Should you return from school on a gloomy day when everything went wrong, from ruining your favorite shirt to getting a bad mark, there is little if any chance of getting to sit down for the many minutes until you reach the safe haven of your home. If you are lucky enough to even spot a seat which seems unoccupied, it is enough to blink, and in its place you will see a chubby old woman, mouth set in a frown, brows furrowed in disapproval at "young people these days, who can't even offer their seat to an old lady like myself," comfortably seated on the chair you long for, clutching a bag containing her shopping for the week, and bundled up in a fur coat twice her size, thus taking up far more space than needed for you to squeeze your way past her, get off the bus, and breathe some fresh air.
Oh yes, the air ... such a prized privilege for the people who have reached their destination. If there are three things a bus will forever lack, these are seats, space, and most importantly, air. And this is especially obvious during the summer, when ... let's just say flowers are not the only ones to give off perfume. Summer is a season of warmth, sunshine, and people wearing perfume which turns deadly in confined spaces, even more so when heat brings some contribution.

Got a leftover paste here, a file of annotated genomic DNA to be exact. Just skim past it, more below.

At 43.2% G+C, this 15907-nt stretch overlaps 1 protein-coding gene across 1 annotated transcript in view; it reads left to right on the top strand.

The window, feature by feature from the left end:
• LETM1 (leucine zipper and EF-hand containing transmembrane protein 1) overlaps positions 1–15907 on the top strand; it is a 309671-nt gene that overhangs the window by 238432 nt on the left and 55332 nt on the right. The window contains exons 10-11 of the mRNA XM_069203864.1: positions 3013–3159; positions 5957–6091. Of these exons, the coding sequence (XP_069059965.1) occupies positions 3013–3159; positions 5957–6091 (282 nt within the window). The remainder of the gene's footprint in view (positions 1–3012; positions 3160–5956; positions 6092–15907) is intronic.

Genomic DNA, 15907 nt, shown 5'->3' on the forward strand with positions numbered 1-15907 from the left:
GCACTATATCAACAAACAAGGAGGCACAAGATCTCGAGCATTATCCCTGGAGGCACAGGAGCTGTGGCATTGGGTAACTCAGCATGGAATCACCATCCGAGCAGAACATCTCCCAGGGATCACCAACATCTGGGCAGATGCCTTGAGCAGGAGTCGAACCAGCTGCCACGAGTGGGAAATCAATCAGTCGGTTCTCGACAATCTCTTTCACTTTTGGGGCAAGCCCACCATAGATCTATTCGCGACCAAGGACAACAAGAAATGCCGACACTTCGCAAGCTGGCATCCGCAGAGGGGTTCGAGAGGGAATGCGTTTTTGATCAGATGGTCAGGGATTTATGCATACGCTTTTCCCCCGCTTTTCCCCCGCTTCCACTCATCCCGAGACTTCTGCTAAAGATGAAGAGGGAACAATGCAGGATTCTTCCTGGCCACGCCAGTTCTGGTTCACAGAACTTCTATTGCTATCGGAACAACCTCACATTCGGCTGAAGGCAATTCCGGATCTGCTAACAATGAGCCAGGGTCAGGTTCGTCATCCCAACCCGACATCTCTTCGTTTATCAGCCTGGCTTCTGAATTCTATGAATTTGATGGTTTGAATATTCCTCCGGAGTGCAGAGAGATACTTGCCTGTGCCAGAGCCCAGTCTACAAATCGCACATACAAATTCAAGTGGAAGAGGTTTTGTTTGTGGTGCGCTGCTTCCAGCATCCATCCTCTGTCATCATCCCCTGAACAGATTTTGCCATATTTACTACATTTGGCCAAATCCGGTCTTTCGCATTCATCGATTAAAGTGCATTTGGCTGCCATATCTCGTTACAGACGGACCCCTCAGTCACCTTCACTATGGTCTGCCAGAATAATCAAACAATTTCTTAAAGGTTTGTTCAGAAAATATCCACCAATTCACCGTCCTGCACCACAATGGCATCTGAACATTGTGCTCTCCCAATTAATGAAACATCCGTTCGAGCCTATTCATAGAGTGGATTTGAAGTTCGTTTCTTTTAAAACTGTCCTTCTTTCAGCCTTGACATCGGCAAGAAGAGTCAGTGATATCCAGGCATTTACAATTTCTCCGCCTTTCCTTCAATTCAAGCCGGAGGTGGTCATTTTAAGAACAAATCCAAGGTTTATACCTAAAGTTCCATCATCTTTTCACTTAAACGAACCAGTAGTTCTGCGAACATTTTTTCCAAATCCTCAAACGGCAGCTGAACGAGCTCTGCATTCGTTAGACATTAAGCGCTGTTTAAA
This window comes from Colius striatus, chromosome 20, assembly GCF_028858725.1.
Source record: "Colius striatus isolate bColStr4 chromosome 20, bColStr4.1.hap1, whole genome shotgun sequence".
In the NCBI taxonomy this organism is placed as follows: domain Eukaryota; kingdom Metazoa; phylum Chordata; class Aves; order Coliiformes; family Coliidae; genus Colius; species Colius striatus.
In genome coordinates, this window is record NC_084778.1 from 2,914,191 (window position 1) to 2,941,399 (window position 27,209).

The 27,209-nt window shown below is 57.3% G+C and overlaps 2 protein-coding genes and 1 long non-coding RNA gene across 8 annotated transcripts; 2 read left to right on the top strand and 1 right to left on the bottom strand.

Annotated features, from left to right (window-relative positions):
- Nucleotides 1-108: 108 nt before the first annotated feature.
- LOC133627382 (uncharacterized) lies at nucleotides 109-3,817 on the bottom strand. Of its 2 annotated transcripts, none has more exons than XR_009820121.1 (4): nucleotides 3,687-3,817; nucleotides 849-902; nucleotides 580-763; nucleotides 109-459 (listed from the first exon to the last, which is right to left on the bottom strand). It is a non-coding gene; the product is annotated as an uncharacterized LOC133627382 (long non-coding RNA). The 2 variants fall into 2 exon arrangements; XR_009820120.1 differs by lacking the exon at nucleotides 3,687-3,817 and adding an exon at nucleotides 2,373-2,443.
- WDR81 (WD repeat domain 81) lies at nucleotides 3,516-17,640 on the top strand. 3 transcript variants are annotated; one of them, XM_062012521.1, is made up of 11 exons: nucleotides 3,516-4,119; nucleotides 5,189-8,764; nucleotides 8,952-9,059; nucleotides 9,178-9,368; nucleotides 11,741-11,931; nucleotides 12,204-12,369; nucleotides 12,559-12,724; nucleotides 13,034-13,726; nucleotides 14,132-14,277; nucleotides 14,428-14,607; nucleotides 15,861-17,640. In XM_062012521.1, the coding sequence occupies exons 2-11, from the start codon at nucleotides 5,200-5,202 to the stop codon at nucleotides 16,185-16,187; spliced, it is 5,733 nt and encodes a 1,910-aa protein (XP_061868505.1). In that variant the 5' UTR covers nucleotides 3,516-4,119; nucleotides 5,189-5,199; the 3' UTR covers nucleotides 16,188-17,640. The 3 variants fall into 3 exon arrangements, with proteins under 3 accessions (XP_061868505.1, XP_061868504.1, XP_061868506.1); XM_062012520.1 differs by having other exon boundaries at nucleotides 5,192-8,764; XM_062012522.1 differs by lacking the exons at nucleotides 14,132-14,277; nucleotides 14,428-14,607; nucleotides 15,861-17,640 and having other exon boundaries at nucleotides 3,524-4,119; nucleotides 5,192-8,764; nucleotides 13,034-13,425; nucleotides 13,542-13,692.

So, how to survive in a place which seems terrifying, even for an 8 year old? I've seen first graders complaining because the bus is not spacious enough for their backpacks, for the ridiculous number of books they have to carry. I've seen 5 year olds make their way cautiously so as to not be squashed by the people around them. The only protection they have are their parents and grandparents, sometimes more effective than a bulletproof vest. Because God forbid that something happen to their darlings, or you'll never hear the end of it.